San Jose Sharks 12-13 Preview: Still One Of The Best Teams In The League

Hawerchuk
August 13 2012 12:30PM

Patrick Marleau
If it wasn't for bad luck, Marleau would have no luck at all
Photo by Kittenwaffles
via Wikimedia Commons

Let’s start with a counterfactual: had the San Jose Sharks won the 2010 or 2011 Stanley Cup, would they be considered the best post-lockout team? After all, San Jose has the second-best record since the lockout, averaging 106 points per season, four points behind the Detroit Red Wings, and they’ve won more playoff games and series than all but Detroit and the Pittsburgh Penguins.Had they won one of those cups – more recently than Detroit and Pittsburgh – would they not indeed be viewed as a dynasty as opposed to a team that has never been able to crack the NHL’s upper echelon?

The irony is that this counterfactual had something like a 25% chance of happening.In the 2009-10 and 2010-11 Western Conference Finals, the Vegas lines expected San Jose to win 46% of their games; they won 11%.On average, the Sharks should have won one of these series, and they would have then had a 50-50 shot at winning the Stanley Cup. (As bad as events have unfolded lately, Sharks fans should be happier than Flyers fans, who have lost their last six straight Stanley Cup Finals.)

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Minnesota Wild spend $200M to remain below-average

Hawerchuk
July 05 2012 07:39AM

The Minnesota Wild were not a good team last year.  They were 29th in goal differential and 30th in shot differential.  They had two more points than the New York Islanders, one more than the Toronto Maple Leafs and three less than the Winnipeg Jets.  And this is hardly a new state of affairs: they missed the playoffs the last four seasons, averaging just 85 points in that time.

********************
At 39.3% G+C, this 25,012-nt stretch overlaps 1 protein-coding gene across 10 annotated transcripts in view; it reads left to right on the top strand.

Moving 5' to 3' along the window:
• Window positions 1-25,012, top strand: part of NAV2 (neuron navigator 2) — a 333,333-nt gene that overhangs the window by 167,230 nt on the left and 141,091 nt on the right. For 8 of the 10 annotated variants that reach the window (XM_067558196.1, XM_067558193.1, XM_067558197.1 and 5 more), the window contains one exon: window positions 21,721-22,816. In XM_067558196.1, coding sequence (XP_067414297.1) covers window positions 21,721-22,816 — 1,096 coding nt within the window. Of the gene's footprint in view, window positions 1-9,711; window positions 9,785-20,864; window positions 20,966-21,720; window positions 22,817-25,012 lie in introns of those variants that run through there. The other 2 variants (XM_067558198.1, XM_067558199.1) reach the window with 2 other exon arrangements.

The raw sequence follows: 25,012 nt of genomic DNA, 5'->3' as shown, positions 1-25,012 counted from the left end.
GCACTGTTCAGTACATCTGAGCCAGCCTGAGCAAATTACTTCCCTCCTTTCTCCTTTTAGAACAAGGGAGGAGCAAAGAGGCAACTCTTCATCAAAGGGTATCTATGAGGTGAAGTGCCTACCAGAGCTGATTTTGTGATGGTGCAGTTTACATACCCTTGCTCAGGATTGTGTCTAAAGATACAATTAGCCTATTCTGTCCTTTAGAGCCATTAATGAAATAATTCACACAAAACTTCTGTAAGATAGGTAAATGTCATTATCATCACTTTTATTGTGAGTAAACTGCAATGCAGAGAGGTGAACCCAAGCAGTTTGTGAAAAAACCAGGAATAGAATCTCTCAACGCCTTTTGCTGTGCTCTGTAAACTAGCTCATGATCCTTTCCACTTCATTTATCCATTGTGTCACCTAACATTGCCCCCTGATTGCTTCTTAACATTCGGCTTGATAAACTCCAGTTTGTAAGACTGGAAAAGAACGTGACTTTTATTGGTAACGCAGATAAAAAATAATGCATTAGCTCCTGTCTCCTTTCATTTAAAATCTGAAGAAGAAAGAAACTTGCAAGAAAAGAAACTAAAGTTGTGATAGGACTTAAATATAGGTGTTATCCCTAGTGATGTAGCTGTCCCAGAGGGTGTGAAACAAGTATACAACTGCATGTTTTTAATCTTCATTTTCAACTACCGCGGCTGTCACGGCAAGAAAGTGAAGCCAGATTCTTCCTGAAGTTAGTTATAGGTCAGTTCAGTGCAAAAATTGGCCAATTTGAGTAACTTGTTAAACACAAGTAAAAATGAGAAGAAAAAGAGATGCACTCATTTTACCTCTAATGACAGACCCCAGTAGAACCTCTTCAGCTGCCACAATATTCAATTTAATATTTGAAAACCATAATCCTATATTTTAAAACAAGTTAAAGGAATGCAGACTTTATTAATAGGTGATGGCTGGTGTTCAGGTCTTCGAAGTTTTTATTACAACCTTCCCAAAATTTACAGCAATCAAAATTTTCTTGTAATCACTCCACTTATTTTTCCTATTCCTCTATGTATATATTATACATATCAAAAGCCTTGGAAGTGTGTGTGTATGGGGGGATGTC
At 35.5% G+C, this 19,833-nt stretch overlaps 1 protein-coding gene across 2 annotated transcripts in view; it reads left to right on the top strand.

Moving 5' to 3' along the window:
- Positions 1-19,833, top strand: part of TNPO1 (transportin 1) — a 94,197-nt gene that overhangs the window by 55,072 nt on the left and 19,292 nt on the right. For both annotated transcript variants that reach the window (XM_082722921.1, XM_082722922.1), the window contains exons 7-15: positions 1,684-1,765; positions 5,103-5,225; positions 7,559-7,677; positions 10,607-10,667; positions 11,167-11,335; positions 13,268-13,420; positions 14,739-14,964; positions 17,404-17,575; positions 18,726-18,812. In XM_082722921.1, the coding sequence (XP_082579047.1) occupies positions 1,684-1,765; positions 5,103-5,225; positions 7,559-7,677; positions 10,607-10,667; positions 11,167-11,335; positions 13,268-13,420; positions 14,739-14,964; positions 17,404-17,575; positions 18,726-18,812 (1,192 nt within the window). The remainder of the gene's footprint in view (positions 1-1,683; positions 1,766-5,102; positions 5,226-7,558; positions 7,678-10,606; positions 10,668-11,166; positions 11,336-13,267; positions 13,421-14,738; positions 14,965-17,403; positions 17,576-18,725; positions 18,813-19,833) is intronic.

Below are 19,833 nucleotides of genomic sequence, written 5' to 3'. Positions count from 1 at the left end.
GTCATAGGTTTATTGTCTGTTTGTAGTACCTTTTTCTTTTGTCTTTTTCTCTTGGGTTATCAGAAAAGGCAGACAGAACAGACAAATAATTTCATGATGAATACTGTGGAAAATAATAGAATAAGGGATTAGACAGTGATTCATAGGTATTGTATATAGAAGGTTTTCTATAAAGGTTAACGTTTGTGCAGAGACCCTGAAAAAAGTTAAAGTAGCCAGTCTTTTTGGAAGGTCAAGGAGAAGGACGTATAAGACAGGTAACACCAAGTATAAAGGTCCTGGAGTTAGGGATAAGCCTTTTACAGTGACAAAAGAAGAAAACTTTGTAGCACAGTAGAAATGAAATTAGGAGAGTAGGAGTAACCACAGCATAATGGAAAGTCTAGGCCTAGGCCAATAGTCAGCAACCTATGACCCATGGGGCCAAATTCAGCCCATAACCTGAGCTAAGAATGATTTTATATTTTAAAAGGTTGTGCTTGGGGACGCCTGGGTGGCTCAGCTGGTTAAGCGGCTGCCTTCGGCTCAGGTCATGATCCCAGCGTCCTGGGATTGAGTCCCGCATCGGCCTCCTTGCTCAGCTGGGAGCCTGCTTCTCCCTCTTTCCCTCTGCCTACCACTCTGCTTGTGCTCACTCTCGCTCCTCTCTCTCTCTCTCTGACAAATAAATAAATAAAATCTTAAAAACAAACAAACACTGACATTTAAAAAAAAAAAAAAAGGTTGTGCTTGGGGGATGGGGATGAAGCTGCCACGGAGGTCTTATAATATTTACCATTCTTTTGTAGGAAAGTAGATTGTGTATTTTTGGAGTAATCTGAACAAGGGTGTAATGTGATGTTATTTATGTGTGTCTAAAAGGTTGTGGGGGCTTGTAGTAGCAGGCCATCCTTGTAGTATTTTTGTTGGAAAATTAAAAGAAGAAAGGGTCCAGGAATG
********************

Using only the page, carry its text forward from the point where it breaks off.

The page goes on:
But that's all over, right?

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How Efficient is the NHL Goaltending Market?

Hawerchuk
July 04 2012 04:30PM

 

 

Imagine, if you will, a professional hockey league where every season, one of the league's leading scorers came available as a free agent, looking for two-year contract at $2M per year, and could make your team 3-4 wins better.  Also imagine that every year, some of the league's other leading scorers got locked up to long contracts and proceeded to turn in net negative seasons despite not being injured.  Unthinkable?  Well, this describes the NHL goaltending market!

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